The Dottori laboratory not only cultures sensory neurons but also cortical neurons, that provide models for Alzheimers and Dementia research. The images below show 4 crucial stages in the process when culturing stem cells to generate cortical neurons:
The beginning of this process involves the isolation of pluripotent stem cells and their cultivation in the laboratory incubator.
My distant memories of school biology lessons were revived when Mirella drew an impromptu diagram of basics of neuronal functioning in our body. This impromptu sketch helped her to explain to me that neurons communicate via chemical and electrical synapses, in a process known as synaptic transmission. They are thus categorised as electrically excitable cells housed in the human nervous system, whose function it is to process and transmit information.
As my laboratory observations and my discussions with Mirella continue my thoughts begin to turn to how I might recontextualise this complex scientific data to create interactive artworks in the future….??
The neuronal responses remind me of my doctoral research project when I became interested in the so called ‘vital force’ possessed by the human body which could be regarded as an internal machine-like power known as ‘animal electricity’. I was particularly interested in the historical development of experiments that sought to identify and even locate this vital force.
This early research depended on the introduction of what were then cutting edge machines in the area of galvanics. Luigi Galvani (1737 – 1798) was an Italian physician, physicist, biologist and philosopher, who is credited with being the first to discover ‘animal electricity’ when he passed an electric current through frog’s legs, causing them to twitch. Initially known as ‘galvanism’, this is a forerunner of the contemporary scientific technique of electrophysiology .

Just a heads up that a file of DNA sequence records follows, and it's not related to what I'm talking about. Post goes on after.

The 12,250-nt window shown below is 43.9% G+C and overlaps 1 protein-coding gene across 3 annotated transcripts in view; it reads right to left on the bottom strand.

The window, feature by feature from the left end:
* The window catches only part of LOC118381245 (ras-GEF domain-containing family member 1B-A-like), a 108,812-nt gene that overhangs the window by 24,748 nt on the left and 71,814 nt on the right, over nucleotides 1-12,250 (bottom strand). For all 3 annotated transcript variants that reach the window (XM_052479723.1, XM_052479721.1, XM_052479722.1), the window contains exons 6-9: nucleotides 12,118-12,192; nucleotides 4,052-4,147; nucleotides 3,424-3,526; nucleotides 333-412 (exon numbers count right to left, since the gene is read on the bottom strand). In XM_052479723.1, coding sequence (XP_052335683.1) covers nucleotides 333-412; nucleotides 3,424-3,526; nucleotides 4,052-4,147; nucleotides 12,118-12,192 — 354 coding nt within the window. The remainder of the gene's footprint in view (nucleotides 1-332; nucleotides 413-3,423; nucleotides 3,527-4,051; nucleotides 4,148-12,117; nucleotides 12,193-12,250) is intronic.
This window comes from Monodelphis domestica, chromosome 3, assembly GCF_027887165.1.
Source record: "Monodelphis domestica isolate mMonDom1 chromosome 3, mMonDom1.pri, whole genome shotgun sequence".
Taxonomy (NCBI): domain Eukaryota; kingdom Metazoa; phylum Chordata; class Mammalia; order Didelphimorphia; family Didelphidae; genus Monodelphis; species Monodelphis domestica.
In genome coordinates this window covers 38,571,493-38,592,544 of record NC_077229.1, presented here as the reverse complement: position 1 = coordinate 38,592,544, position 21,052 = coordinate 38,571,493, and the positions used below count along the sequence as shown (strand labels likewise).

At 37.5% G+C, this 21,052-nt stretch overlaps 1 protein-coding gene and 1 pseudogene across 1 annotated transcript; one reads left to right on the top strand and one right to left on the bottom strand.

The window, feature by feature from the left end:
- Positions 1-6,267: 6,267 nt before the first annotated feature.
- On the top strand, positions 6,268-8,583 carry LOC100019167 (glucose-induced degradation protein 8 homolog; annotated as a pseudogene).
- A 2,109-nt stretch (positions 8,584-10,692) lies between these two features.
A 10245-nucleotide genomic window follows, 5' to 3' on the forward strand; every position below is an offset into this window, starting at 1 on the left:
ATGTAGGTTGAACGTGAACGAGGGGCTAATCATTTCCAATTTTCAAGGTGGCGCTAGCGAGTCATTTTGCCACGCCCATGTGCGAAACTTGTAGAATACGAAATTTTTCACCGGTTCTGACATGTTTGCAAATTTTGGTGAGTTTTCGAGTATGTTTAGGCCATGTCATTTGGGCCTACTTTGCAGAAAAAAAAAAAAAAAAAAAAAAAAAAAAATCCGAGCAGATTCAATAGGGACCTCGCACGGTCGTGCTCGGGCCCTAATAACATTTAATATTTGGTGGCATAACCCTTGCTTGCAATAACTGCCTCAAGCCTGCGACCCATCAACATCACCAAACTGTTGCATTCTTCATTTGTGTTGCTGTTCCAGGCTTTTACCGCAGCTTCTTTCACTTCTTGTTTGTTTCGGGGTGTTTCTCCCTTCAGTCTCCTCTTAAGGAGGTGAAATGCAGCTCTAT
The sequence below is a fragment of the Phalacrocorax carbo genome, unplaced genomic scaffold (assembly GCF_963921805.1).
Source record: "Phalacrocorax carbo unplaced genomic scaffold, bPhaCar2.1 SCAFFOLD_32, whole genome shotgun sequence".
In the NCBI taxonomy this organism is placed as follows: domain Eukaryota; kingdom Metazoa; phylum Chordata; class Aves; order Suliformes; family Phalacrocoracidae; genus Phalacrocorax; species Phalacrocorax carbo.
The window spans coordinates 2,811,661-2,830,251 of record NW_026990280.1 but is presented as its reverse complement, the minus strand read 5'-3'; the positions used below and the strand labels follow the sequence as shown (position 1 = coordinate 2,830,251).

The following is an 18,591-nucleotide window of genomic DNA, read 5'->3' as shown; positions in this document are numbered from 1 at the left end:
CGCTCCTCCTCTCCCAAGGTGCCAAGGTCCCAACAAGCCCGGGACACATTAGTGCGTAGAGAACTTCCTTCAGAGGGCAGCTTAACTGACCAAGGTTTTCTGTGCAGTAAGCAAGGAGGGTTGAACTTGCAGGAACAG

Subsequently, Carlo Matteucci (1811-1868) expanded on this research creating a ‘rheoscopic frog’, leading to the discovery, in approximately 1865, of a nerve’s action potentials by Julius Bernstein and Emil du Bois-Reymond. Currently, bio-electricity continues to be central to neurological experiments and is measured by techniques such as calcium imaging and electrophysiology.
I was able to spend some time with Research Assistant: Sara Miellet, during which she explained more about the processes required to successfully culture organoids. As mentioned in my last post, organoids are small, three-dimensional structures derived from stem cells. They are useful to researchers because they mimic features of various selected organs in the human body.
The Dottori laboratory is interested in modelling brain development by generating neural stem cells, derived from human stem cells, in vitro in the form of organoids for research purposes. The cells in an oganoid have been shown to have the remarkable ability to self-organise into complex structures.
The image above shows an example of cellular self-organisation in a developing neuronal organoid. These structures are called neural rosettes because they closely resemble the formation of the neural tube in a developing human embryo. This neural tube subsequently evolves in to the embryonic brain and spinal cord. Continue reading Continuations→